We encourage them to try different things too.  They don’t have to stick with everything they try, but opening their minds to new things is important…we believe.

When they want to learn something, it happens remarkably quickly often without much help from us.  If they are genuinely not interested, then we drop it.

Sure, sometimes they have lazy days. Sometimes they eat junk. Sometimes they have alot of screen time.  Sometimes they snap at us or can be rude.  But to be honest, don’t adults do that too?  And us adults do, what’s the big deal?  We are not seeking perfection.

The more we unschool, the more we see the kids doing stuff and pestering us adults to help them achieve things they want to do.  They are not sitting on their lazy arses watching life pass them by.  They are proactive.  If anything, they are getting us up and about doing more stuff.

My eldest is particularly driven at the moment.  He has written down his goals for the year.  There are 11.  Most of the things he gets on and does himself.  Though some activities (like cooking and maths) he often needs help, and boy does he get on my case to help him get through his schedule (that he has created) for the day.  We have not asked him to do any of this.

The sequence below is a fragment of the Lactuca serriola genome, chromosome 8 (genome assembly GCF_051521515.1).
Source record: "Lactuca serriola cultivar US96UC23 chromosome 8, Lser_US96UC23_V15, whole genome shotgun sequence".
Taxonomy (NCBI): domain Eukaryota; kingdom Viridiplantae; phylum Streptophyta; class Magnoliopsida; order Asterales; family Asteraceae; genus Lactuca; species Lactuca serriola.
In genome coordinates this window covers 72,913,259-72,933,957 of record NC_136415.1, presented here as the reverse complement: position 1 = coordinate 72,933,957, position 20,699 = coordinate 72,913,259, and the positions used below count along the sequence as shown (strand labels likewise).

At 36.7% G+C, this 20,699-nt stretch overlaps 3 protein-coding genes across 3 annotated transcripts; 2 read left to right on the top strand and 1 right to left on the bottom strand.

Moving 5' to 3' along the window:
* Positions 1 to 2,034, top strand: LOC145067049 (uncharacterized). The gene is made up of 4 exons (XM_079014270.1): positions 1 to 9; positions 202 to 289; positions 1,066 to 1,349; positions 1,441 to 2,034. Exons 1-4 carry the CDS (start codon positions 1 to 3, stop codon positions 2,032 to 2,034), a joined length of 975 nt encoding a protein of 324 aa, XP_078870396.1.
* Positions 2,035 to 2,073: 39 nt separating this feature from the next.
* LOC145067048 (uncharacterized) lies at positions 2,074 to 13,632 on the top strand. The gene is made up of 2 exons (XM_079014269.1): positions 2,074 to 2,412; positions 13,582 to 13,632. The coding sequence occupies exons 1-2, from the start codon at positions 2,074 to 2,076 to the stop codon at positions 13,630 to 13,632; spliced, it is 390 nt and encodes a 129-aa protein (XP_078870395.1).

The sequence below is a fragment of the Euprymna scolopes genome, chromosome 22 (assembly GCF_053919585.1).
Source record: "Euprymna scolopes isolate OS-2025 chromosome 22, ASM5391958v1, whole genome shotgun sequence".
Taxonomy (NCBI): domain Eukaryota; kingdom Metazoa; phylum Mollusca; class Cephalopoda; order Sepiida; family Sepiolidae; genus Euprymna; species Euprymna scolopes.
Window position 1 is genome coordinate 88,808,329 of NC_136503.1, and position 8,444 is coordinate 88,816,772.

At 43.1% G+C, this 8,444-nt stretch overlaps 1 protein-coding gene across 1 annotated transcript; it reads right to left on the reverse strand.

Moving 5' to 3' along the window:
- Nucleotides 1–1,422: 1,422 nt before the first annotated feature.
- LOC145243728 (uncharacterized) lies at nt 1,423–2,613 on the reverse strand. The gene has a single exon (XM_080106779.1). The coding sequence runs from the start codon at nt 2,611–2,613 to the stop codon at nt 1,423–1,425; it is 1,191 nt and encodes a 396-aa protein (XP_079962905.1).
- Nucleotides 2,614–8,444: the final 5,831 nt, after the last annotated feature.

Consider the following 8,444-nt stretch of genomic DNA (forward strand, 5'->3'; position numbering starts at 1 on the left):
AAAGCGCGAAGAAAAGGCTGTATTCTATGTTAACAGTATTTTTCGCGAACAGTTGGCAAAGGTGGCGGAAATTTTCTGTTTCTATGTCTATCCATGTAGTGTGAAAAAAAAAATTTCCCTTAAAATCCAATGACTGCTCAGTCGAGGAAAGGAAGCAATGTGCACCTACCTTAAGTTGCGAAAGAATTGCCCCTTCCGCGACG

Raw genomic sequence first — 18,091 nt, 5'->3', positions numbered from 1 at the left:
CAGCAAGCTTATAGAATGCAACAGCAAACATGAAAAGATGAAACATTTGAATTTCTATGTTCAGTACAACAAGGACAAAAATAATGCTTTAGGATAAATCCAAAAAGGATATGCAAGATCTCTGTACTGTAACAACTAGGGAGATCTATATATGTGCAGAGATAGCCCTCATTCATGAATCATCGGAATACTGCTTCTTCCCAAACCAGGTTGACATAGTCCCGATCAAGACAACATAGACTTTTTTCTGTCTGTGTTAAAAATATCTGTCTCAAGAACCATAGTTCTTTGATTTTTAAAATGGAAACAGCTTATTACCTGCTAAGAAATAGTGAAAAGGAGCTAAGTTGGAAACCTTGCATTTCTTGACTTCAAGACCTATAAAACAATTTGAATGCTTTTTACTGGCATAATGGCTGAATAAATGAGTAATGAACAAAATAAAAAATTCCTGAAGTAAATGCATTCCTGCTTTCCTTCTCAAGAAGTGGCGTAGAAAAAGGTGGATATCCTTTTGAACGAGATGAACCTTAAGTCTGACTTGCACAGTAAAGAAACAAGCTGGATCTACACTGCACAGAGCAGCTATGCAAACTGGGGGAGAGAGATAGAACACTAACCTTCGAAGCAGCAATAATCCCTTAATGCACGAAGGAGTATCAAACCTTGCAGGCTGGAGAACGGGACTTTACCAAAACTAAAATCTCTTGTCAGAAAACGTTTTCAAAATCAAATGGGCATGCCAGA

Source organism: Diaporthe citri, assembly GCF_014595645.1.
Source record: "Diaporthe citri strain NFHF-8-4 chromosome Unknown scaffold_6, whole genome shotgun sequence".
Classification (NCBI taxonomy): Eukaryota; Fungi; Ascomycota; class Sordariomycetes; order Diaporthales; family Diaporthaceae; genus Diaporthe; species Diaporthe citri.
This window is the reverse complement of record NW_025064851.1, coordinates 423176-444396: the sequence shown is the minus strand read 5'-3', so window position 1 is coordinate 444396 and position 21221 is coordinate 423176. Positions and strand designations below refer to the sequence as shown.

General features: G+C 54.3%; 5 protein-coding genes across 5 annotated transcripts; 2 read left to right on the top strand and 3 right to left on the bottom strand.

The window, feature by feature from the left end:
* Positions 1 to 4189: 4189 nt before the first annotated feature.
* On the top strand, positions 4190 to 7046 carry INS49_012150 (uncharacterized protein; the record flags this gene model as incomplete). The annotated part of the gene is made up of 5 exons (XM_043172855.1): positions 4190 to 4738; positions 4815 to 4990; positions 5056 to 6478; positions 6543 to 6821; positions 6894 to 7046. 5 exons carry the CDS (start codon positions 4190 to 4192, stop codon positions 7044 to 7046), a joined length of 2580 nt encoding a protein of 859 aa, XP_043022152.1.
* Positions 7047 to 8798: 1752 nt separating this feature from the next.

So, will they just play video games all day? No.

Perhaps people should realise the influence they have on children and start raising their expectations and trust in them.

Believe in the kids of the future and they will surprise you in many ways!


07 Jan

Why And How We Cancelled Christmas

Masters in the Business of Us...Graham recently wrote about life choices we have made as ‘unschoolers’.   For us, we are viewing unschooling in the sense of not just our kids education, but as our life as a whole picture.

The 3 key areas (for us) we have identified for this are: unschooling, bootstrapping and minimalism.  As we find that these 3 philosophies overlap significantly in their thinking and approach whilst addressing different parts of our lives.

The more we have gone down each of these paths the more we have have let go of things that do not add value to our lives.  Sounds simple enough, but it’s a slow, slow process.

The latest thing we chose to get rid of is Christmas and I thought it would be worth trying to explain why and how.

The Why

Sometimes you feel like you are on a treadmill in life.  You continue doing what you are doing because that’s just the way things are.

A ‘9-5 stuck in a rut job’ can be typical example of this.  Sure, there’s a need to go out there and earn money.  Early on you may have had dreams to move on or do better.  But along the way these dreams and reasons got lost along the way.   It is only when you begin to re-evaluate your life and job that you realise how far off track things have gotten and that you’ve now signed up to so many things that the consequences of quitting feel too big.  This often creates a feeling of being stuck.